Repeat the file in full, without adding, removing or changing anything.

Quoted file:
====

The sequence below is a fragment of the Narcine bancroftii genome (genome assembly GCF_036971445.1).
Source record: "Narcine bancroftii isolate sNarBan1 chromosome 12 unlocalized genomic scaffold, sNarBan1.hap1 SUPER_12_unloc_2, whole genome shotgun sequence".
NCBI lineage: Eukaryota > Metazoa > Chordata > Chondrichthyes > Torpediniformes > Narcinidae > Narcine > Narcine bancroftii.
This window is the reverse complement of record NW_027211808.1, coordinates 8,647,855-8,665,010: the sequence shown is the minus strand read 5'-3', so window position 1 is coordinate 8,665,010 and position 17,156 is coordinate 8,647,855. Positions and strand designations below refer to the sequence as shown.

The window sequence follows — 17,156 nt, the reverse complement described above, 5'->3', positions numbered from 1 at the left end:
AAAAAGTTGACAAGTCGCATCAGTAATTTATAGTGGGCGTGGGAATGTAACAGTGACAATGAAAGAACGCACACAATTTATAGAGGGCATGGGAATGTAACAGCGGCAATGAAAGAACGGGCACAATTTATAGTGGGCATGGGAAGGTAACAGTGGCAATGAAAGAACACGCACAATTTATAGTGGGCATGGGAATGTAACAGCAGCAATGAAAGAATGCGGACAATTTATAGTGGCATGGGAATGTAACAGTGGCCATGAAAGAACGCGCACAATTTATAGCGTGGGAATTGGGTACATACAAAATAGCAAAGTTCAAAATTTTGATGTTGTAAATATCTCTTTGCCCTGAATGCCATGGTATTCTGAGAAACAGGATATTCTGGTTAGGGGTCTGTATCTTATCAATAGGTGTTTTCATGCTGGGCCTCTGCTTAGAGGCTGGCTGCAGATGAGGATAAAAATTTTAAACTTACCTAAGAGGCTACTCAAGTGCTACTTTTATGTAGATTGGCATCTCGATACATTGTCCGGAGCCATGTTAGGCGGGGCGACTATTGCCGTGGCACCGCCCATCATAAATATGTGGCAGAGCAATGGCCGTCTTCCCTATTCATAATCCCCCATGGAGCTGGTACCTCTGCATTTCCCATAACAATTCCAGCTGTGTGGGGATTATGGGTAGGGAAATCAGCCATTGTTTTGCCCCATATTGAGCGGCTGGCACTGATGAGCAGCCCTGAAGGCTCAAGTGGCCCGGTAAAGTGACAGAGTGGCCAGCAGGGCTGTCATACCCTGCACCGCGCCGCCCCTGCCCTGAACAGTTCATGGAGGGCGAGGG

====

The sequence below is a fragment of the Narcine bancroftii genome (genome assembly GCF_036971445.1).
Source record: "Narcine bancroftii isolate sNarBan1 chromosome 12 unlocalized genomic scaffold, sNarBan1.hap1 SUPER_12_unloc_2, whole genome shotgun sequence".
NCBI lineage: Eukaryota > Metazoa > Chordata > Chondrichthyes > Torpediniformes > Narcinidae > Narcine > Narcine bancroftii.
This window is the reverse complement of record NW_027211808.1, coordinates 8,647,855-8,665,010: the sequence shown is the minus strand read 5'-3', so window position 1 is coordinate 8,665,010 and position 17,156 is coordinate 8,647,855. Positions and strand designations below refer to the sequence as shown.

The window sequence follows — 17,156 nt, the reverse complement described above, 5'->3', positions numbered from 1 at the left end:
AAAAAGTTGACAAGTCGCATCAGTAATTTATAGTGGGCGTGGGAATGTAACAGTGACAATGAAAGAACGCACACAATTTATAGAGGGCATGGGAATGTAACAGCGGCAATGAAAGAACGGGCACAATTTATAGTGGGCATGGGAAGGTAACAGTGGCAATGAAAGAACACGCACAATTTATAGTGGGCATGGGAATGTAACAGCAGCAATGAAAGAATGCGGACAATTTATAGTGGCATGGGAATGTAACAGTGGCCATGAAAGAACGCGCACAATTTATAGCGTGGGAATTGGGTACATACAAAATAGCAAAGTTCAAAATTTTGATGTTGTAAATATCTCTTTGCCCTGAATGCCATGGTATTCTGAGAAACAGGATATTCTGGTTAGGGGTCTGTATCTTATCAATAGGTGTTTTCATGCTGGGCCTCTGCTTAGAGGCTGGCTGCAGATGAGGATAAAAATTTTAAACTTACCTAAGAGGCTACTCAAGTGCTACTTTTATGTAGATTGGCATCTCGATACATTGTCCGGAGCCATGTTAGGCGGGGCGACTATTGCCGTGGCACCGCCCATCATAAATATGTGGCAGAGCAATGGCCGTCTTCCCTATTCATAATCCCCCATGGAGCTGGTACCTCTGCATTTCCCATAACAATTCCAGCTGTGTGGGGATTATGGGTAGGGAAATCAGCCATTGTTTTGCCCCATATTGAGCGGCTGGCACTGATGAGCAGCCCTGAAGGCTCAAGTGGCCCGGTAAAGTGACAGAGTGGCCAGCAGGGCTGTCATACCCTGCACCGCGCCGCCCCTGCCCTGAACAGTTCATGGAGGGCGAGGG